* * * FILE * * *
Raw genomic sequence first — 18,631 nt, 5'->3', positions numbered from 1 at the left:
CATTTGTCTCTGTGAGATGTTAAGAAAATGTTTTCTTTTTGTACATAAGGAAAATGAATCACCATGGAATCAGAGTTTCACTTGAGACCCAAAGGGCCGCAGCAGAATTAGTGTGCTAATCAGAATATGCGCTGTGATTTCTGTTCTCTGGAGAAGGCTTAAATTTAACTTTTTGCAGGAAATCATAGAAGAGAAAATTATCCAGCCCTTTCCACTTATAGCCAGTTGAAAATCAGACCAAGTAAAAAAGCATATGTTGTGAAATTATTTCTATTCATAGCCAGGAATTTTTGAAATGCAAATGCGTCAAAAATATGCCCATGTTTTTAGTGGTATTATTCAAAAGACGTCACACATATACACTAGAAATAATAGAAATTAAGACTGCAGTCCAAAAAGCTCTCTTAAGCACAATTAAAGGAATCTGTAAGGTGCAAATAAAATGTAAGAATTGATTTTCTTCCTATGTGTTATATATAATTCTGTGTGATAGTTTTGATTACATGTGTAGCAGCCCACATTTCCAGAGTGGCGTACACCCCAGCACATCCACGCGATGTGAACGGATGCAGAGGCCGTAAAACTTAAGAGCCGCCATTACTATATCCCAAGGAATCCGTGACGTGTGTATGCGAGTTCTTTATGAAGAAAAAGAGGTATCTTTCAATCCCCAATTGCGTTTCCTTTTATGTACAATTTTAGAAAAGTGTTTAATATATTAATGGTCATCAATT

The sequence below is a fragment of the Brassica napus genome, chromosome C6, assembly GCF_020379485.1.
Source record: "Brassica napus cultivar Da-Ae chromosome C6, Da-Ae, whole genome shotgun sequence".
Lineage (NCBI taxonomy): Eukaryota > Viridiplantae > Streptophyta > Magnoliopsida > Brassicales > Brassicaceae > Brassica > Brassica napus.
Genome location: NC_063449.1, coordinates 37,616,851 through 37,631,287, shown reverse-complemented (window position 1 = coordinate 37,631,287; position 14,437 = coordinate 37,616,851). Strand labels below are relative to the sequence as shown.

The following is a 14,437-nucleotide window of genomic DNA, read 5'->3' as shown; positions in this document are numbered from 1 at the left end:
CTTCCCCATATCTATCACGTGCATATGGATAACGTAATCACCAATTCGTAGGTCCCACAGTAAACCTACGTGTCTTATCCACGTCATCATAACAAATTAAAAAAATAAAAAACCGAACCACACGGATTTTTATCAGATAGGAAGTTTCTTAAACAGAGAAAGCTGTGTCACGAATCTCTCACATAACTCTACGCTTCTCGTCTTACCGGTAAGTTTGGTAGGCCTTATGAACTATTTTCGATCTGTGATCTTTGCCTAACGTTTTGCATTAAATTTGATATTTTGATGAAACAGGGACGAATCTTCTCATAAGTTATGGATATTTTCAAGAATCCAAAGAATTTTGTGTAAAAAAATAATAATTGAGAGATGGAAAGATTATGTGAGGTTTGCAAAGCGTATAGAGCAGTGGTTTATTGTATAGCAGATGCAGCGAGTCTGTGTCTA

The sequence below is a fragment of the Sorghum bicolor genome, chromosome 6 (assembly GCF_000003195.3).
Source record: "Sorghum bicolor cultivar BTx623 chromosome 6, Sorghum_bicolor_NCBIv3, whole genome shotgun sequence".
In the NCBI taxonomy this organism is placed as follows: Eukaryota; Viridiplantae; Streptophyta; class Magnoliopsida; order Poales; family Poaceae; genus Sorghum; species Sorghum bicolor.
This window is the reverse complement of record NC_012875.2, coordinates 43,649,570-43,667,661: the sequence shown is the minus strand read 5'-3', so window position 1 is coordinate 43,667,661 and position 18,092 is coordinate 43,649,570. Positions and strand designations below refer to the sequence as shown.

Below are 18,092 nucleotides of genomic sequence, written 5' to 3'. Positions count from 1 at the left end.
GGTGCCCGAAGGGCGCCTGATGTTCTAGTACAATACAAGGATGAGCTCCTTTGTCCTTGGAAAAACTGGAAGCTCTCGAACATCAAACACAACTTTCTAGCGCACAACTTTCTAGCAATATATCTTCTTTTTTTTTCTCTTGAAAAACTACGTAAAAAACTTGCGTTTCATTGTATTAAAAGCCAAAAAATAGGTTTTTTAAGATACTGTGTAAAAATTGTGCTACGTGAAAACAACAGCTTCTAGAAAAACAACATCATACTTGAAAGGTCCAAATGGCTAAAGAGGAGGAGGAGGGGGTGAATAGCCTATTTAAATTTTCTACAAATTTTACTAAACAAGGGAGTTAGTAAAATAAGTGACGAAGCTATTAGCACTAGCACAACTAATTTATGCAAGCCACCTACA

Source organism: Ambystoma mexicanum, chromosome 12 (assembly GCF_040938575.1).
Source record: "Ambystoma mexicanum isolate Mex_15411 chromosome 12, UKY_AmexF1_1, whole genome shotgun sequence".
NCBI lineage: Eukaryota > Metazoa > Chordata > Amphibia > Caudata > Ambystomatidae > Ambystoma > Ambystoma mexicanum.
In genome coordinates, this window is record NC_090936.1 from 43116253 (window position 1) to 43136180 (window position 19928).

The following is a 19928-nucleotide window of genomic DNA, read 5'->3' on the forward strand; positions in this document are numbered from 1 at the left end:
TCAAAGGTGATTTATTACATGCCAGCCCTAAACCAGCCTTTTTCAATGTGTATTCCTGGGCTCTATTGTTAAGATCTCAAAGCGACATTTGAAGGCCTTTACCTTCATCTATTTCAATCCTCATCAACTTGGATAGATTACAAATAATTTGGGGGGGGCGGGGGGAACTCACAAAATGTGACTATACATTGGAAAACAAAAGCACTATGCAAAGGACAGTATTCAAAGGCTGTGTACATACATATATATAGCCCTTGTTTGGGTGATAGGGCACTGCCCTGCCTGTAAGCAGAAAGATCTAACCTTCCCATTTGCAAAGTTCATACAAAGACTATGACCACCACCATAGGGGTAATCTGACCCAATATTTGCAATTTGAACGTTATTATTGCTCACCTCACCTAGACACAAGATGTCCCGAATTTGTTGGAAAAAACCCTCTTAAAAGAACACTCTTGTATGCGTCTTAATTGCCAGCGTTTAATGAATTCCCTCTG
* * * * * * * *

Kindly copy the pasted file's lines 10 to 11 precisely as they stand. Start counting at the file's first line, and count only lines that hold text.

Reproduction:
Source record: "Sorghum bicolor cultivar BTx623 chromosome 6, Sorghum_bicolor_NCBIv3, whole genome shotgun sequence".
In the NCBI taxonomy this organism is placed as follows: Eukaryota; Viridiplantae; Streptophyta; class Magnoliopsida; order Poales; family Poaceae; genus Sorghum; species Sorghum bicolor.